Table 1 Typical pretreatment process conditions of pretreatment*

Most of the models in recent years have been developed for lignocellulosic ethanol plants using dilute acid, steam explosion and AFEX pretreatment processes using laboratory scale data [19, 2931]. It is known that there are many tradeoffs in the design of commercial scale ethanol plants and these tradeoffs need to be understood to have an economically viable process [29, 32, 33]. A detailed process model which includes all unit operations from biomass handling to ethanol distillation can be helpful to perform the economic analysis of the whole process on commercial scale. Such models can aid in understanding the tradeoffs in capital costs, energy and water use in the process. The results (utilities requirement, energy and emissions) obtained from these models can also be used to analyze the environmental impact of the process using tools such as life cycle assessment.

Several researchers have used computer simulation process models for ethanol production from corn grain [3436]. Wooley et al. [37] developed a process model using Aspen Plus for production of ethanol from lignocellulosic biomass using dilute acid pretreatment and enzymatic hydrolysis, which provided a base case for many further studies and cost estimate of ethanol production. A report from National Renewable Energy Laboratory (NREL) [19] provided the updated process model that included all details of operations such as feed handling, product recovery, wastewater treatment, in addition to all major unit operations. Using these models as base case, some other reports have also been published on process modeling of ethanol production using current and mature processing technologies [29, 30]. While several researchers have developed process models for cellulosic ethanol for various individual pretreatment processes, it is difficult to compare the use of pretreatment technologies due to lack of a consistent process modeling framework for the underlying ethanol production process.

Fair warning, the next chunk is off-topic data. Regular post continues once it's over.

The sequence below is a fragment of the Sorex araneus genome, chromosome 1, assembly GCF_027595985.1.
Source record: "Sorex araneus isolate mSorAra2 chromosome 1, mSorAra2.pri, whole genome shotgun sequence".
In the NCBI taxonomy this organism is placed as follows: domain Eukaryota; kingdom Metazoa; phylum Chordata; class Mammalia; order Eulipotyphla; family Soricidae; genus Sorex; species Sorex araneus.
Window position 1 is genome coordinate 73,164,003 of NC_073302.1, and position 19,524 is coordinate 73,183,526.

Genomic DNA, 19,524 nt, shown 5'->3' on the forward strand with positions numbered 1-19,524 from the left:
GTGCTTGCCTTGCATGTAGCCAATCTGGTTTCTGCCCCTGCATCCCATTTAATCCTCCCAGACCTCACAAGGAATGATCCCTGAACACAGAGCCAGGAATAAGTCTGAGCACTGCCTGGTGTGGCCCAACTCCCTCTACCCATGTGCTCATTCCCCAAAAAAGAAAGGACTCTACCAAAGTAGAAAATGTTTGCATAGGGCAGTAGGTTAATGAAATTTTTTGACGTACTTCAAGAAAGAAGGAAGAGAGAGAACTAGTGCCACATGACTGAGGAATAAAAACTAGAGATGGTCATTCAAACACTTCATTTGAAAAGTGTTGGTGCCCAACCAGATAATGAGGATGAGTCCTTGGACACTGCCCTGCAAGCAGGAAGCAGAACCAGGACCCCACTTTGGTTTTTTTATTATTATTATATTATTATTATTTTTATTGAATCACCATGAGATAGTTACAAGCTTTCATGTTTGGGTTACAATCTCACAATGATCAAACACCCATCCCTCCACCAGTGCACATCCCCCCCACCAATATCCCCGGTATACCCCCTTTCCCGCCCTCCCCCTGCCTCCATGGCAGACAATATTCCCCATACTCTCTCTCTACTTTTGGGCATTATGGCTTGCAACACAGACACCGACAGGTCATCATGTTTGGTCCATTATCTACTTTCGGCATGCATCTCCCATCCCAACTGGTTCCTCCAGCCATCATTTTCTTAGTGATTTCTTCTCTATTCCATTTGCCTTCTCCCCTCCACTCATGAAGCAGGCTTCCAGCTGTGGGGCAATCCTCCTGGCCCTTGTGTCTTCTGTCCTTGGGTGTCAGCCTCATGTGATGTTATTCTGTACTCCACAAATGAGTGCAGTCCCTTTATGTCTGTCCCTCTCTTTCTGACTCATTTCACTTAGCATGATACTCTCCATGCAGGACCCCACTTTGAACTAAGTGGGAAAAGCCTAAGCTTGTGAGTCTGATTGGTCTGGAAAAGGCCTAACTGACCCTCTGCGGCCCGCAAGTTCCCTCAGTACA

The aim of this work was to develop process models for several common pretreatment processes with a consistent underlying framework to investigate economic feasibility, compare energy consumption and sensitivity of the ethanol price to process parameters. Process models were developed considering four different pretreatment methods: dilute acid, dilute alkali, hot water and steam explosion for an ethanol plant with 250,000 metric ton/year of biomass processing capacity. All models were developed based on assumptions of existing and near - term cellulosic ethanol production technologies. Tall fescue grass was selected to compare different pretreatment methods for producing cellulosic ethanol, as significant amounts of this straw residue are produced (791,000 metric tons/year) in Pacific Northwest U.S. and its composition is similar to that of proposed dedicated herbaceous energy crops [18, 38, 39]. Sensitivity analysis was performed by varying the price of raw materials, fermentation efficiencies and efficiency of the electricity conversion to investigate their effect on ethanol price. In addition, tradeoffs in the energy and capital cost due to choice of downstream processing technologies were investigated.



Grass straw is coproduct of grass seed production and a potential feedstock for biofuel production due to high cellulose content (up to 31%). Grass seed production is concentrated in the states of Oregon, Washington, and Idaho. In Oregon, about 0.88 million metric tons/year of grass straw is available as a co-product from grass seed production [38]. Tall fescue (Festuca arundinacea Schreb) straw is considered as a potential biomass for ethanol production as it is a major grass seed crop in Willamette valley, Oregon. Tall fescue (TF) seed production yields about 11.9 Mg/hectare of straw [38]. Straw from tall fescue contains about 31% cellulose, 20.2% hemicellulose and 14.4% lignin (Figure 2). Xylan is the main component of hemicellulose (82%) [18]. Heating value of biomass was calculated 13.2 MJ/dry kg biomass (lower heating value).

Figure 2
figure 2

Chemical composition of tall fescue grass straw.

Perennial ryegrass (Lolium perenne L.) another grass seed crop can also be used in the same ethanol production plant. In laboratory experiments, composition and hydrolysis efficiencies for perennial ryegrass (PR) were similar to TF [18]. Area required to collect 250,000 Mg of grass straw was calculated using equation 1 [19].